news A new poll conducted by Essential Media has shown that 80 percent of Australians disapprove of the Government being able to access Australians’ phone and Internet records without a warrant, in research which is already being hailed as “vindication” for campaigns against government intrusion into private residents’ telecommunications.
Under Australia’s Telecommunications (Interception and Access Act), certain Australian Government departments and agencies — especially those in the law enforcement field — are able to access Australians’ telecommunications data. In the 2012 financial year, such agencies made close to 300,000 requests for telecommunications data, without a warrant.
The long-running issue — as well as associated issues such as the revelations of government spying on many fronts by NSA whistleblower Edward Snowden — led the Greens to successfully move a motion in the Senate in December last year to establish a formal inquiry into Internet surveillance, through a review that will take place into the Telecommunications (Interception and Access) Act.
The results released today of a new poll revealed that Australians are deeply concerned about the issue. The poll was conducted by Essential Media with data provided by Your Source. It was conducted online from 14 to 17 February this year and was based on just over 1,000 respondents. The full results are available online in PDF format.
One of the questions asked in the poll was: “Do you approve or disapprove of the Australian Government being able to access your phone and Internet records without a warrant.” The results showed that 80 percent of respondents disapproved of the practice, with 56 percent strongly disapproving. Only 16 percent approved and only 4 percent strongly approved.
The views showed strong concern amongst all groups of voters. Disapproval was highest amongst Labor and Greens voters, with 88 percent and 85 percent respectively disapproving of the practice, while 71 percent of Coalition voters disapproved and only 18 percent approved.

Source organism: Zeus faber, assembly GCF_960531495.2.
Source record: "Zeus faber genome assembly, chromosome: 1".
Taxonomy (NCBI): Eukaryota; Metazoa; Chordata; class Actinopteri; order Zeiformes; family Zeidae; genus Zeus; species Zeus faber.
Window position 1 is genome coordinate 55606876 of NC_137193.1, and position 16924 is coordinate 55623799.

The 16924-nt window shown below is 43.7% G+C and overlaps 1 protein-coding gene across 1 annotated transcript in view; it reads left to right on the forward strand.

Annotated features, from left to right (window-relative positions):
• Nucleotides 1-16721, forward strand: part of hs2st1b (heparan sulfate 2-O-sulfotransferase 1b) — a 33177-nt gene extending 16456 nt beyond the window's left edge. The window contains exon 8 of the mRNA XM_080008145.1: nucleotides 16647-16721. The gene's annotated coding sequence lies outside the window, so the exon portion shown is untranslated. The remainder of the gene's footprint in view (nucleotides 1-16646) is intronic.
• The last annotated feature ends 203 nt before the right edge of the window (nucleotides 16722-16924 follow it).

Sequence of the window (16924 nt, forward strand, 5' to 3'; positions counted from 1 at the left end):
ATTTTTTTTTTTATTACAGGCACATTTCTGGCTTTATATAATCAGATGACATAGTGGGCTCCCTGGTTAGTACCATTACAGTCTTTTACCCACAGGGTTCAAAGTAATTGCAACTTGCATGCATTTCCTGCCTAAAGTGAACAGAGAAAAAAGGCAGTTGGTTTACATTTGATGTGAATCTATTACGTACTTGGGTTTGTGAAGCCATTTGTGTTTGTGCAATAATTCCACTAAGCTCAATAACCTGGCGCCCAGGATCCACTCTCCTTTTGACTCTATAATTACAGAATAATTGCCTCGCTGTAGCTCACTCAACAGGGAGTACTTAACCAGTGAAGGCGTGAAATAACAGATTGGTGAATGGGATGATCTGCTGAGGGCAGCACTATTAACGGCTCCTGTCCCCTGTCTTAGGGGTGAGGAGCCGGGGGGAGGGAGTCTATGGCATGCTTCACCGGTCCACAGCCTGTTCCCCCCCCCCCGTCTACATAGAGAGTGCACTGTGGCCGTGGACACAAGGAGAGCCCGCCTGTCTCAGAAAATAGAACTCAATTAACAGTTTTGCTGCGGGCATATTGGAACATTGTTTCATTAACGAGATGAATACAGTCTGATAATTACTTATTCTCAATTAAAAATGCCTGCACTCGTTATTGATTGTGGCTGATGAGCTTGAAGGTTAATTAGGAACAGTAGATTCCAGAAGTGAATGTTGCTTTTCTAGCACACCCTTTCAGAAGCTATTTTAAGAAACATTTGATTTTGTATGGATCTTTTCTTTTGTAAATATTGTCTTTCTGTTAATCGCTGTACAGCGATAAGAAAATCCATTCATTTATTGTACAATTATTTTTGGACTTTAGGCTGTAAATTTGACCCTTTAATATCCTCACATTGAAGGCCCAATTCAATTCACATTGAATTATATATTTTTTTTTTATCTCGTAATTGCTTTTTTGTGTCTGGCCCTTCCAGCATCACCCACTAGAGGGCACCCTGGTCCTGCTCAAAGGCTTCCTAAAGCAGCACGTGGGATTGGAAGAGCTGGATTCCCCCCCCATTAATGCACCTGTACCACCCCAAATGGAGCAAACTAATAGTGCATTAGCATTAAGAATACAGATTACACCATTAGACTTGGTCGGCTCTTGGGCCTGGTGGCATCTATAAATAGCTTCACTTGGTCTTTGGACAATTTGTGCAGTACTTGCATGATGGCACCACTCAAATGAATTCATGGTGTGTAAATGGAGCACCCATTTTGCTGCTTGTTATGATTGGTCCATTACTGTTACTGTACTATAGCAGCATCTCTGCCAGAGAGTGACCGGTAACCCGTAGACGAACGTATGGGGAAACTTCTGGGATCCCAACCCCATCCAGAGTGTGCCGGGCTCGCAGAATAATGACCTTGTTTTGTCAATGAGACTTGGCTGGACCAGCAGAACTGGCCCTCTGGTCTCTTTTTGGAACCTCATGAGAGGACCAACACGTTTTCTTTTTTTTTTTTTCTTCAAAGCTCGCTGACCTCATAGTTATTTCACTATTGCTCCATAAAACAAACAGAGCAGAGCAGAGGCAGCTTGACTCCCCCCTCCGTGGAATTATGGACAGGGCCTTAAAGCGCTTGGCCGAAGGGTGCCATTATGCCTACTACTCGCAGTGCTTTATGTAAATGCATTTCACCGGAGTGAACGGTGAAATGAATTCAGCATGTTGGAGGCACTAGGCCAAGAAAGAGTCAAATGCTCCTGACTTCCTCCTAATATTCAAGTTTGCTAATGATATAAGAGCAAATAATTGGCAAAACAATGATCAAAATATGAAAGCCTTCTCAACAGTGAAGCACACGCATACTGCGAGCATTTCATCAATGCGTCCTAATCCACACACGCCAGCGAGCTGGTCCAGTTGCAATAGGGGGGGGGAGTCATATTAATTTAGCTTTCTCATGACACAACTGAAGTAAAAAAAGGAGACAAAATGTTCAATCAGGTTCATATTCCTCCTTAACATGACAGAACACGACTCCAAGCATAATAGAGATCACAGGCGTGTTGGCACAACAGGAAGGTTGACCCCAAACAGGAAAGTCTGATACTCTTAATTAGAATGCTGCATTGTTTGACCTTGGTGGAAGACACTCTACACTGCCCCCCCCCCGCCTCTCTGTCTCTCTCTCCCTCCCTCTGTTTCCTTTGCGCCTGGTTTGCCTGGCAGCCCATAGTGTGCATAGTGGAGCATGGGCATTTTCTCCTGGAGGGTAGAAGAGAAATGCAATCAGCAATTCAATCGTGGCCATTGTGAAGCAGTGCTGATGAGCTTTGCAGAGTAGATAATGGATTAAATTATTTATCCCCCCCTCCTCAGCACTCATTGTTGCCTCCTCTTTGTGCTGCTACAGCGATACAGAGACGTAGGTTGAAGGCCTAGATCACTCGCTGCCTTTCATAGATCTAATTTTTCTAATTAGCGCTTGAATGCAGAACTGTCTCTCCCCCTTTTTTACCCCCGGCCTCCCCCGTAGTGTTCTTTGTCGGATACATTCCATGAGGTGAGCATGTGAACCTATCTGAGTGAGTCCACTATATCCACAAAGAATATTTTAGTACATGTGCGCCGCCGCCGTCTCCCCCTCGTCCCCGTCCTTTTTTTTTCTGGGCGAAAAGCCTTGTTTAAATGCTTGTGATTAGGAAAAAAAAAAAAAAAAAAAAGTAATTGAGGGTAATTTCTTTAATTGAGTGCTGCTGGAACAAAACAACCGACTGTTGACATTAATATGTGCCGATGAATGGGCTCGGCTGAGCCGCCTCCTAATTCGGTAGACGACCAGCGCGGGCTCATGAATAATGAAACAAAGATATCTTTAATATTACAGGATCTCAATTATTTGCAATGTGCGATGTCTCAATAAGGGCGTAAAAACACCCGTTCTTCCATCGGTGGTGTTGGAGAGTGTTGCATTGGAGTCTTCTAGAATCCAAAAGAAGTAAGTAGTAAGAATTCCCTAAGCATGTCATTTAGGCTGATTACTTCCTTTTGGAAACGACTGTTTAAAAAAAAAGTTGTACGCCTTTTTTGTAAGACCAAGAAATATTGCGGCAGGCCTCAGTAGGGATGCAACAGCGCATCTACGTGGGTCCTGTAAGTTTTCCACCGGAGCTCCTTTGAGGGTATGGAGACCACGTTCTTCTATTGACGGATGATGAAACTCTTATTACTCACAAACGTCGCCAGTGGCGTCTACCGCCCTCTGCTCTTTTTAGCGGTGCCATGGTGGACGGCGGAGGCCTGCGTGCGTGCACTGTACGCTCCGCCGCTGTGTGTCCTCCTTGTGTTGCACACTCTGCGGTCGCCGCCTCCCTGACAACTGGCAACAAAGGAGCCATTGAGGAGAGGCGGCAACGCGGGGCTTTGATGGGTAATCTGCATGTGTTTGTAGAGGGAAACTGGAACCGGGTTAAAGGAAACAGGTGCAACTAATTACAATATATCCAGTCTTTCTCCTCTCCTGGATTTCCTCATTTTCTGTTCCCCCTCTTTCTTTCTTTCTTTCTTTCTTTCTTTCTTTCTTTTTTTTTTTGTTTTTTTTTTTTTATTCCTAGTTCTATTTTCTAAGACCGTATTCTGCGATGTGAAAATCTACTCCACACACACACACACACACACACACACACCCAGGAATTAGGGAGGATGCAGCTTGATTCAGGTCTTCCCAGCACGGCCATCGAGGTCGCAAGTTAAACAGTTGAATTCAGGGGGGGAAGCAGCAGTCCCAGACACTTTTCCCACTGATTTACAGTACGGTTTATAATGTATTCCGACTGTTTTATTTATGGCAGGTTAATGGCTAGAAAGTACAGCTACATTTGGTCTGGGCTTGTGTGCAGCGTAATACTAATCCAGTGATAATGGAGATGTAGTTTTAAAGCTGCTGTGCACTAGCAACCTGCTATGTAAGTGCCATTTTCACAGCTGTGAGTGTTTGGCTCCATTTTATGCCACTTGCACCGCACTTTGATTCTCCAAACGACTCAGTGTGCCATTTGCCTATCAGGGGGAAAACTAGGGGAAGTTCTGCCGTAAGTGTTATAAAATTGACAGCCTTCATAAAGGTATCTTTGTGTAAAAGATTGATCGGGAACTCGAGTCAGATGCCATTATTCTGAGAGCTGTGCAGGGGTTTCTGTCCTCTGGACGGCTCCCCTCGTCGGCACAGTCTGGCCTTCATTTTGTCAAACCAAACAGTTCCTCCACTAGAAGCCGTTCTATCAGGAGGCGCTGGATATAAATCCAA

The Pirate Party Australia, which is focused on digital rights as one of its core platforms, immediately highlighted the poll result as a “vindication” of campaigning on the issue over the past several years.
The party stated that it holds the view that any surveillance conducted by law enforcement and intelligence agencies must only be carried out when there is enough evidence for the investigators to obtain a warrant. According to the Pirate Party, every use of surveillance is an intrusion of a citizen’s personal privacy and the statistics showed the vast majority of Australians believe there must be sufficient evidence that the privacy breach was necessary before surveillance could be undertaken.
“This is a vindication for everyone who is working to put a stop to the warrantless surveillance that has become prevalent over the last few years,” said Simon Frew, President of Pirate Party Australia. “In the last telecommunications and surveillance annual report there were over 300,000 uses of Australians’ metadata without a warrant. This could amount to about 1 in 70 Australians having their privacy breached with no judicial oversight. This needs to be put to a stop immediately.”
The party pointed out that the results showed that 71 percent of Coalition voters opposed warrantless access, suggesting that it was in the Federal Government’s best interests to prohibit warrantless access to communications records to maintain public support. The Pirate Party said it and other activist organisations had been concerned about the lack of judicial oversight, and Essential Research’s poll suggested that the bulk of Australians are too.
“The growth of mass surveillance has been carried out with no public consultation and marks a shift in the balance of power between government and citizens. This is made worse by the Coalition being even more opaque than the Labor Party were when they were in power. We need greater transparency and accountability from government and for the people of Australia to be treated as citizens, not suspects. Just because technology enables vast stores of data to be collected, it does not make it right,” Frew continued.
Despite Labor voters being the largest opponents of warrantless access (88 percent disapproval), it was the Attorney-General’s Department under the previous Labor Governments, the party pointed out, that proposed significant reforms to national security legislation which would have increased the powers of law enforcement and intelligence agencies to access records without warrants. Depending on the direction the Abbott Government takes, the results indicate that at least one major party has an enormous disconnect with its supporters on this issue.
These poll results are not a surprise. Yet again what we see is that our politicians are not listening to ordinary Australians on a key issue. One can only hope that they will pay attention to this one.
Image credit: Still from Gladiator, table from Essential Media